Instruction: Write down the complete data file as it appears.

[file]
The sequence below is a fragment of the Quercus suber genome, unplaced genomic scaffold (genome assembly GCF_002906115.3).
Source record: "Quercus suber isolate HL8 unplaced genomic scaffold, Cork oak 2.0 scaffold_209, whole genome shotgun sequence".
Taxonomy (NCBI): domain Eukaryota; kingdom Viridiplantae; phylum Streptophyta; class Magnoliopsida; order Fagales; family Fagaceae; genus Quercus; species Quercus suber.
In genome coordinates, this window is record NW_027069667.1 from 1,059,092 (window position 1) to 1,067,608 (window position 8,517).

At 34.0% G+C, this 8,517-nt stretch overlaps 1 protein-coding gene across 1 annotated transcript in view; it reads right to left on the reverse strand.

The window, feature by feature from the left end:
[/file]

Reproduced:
The sequence below is a fragment of the Quercus suber genome, unplaced genomic scaffold (genome assembly GCF_002906115.3).
Source record: "Quercus suber isolate HL8 unplaced genomic scaffold, Cork oak 2.0 scaffold_209, whole genome shotgun sequence".
Taxonomy (NCBI): domain Eukaryota; kingdom Viridiplantae; phylum Streptophyta; class Magnoliopsida; order Fagales; family Fagaceae; genus Quercus; species Quercus suber.
In genome coordinates, this window is record NW_027069667.1 from 1,059,092 (window position 1) to 1,067,608 (window position 8,517).

At 34.0% G+C, this 8,517-nt stretch overlaps 1 protein-coding gene across 1 annotated transcript in view; it reads right to left on the reverse strand.

The window, feature by feature from the left end: